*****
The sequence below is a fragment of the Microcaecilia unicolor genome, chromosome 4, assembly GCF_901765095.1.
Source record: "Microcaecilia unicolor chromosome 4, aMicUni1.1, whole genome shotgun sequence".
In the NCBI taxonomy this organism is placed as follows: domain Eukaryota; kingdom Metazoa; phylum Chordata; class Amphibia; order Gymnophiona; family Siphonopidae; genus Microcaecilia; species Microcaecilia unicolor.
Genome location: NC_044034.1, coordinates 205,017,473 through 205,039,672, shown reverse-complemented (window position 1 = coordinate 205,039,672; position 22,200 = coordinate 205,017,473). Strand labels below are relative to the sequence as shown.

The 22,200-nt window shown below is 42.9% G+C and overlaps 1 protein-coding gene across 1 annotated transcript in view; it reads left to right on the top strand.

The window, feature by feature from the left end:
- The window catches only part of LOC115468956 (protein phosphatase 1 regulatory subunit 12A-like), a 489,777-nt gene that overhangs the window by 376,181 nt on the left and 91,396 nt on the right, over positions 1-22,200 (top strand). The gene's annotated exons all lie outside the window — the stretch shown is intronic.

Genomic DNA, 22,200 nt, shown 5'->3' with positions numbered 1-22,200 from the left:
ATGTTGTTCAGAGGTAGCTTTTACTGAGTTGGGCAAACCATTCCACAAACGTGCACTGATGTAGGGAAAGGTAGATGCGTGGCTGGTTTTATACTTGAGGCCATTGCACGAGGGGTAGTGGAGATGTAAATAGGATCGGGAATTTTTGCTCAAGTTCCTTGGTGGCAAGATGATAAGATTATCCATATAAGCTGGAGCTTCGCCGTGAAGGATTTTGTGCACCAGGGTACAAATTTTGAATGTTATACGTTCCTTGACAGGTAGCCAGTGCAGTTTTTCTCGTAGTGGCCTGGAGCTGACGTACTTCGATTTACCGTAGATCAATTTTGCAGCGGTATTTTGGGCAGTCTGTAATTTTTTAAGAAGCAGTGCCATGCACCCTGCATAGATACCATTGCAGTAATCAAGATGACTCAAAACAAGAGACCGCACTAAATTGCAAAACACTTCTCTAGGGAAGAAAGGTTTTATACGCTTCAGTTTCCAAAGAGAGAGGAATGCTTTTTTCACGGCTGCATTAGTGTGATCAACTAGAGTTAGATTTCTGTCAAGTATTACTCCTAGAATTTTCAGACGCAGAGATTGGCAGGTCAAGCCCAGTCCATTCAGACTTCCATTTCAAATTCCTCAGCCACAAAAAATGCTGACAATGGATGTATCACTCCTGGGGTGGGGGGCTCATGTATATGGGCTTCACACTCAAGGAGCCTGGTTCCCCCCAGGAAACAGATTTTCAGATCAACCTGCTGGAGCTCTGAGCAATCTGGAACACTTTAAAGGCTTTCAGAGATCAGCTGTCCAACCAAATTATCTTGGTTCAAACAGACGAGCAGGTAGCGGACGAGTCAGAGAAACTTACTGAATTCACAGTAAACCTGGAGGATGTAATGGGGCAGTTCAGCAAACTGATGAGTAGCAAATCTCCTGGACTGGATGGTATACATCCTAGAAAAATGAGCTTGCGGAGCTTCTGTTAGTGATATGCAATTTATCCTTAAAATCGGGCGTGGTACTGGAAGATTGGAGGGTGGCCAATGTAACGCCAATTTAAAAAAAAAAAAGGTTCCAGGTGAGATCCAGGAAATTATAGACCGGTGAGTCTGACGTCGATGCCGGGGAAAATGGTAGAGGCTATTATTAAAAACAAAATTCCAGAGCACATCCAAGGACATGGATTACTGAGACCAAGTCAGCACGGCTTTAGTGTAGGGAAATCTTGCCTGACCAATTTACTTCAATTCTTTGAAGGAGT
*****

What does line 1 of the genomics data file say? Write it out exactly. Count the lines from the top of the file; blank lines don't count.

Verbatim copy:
The sequence below is a fragment of the Microcaecilia unicolor genome, chromosome 4, assembly GCF_901765095.1.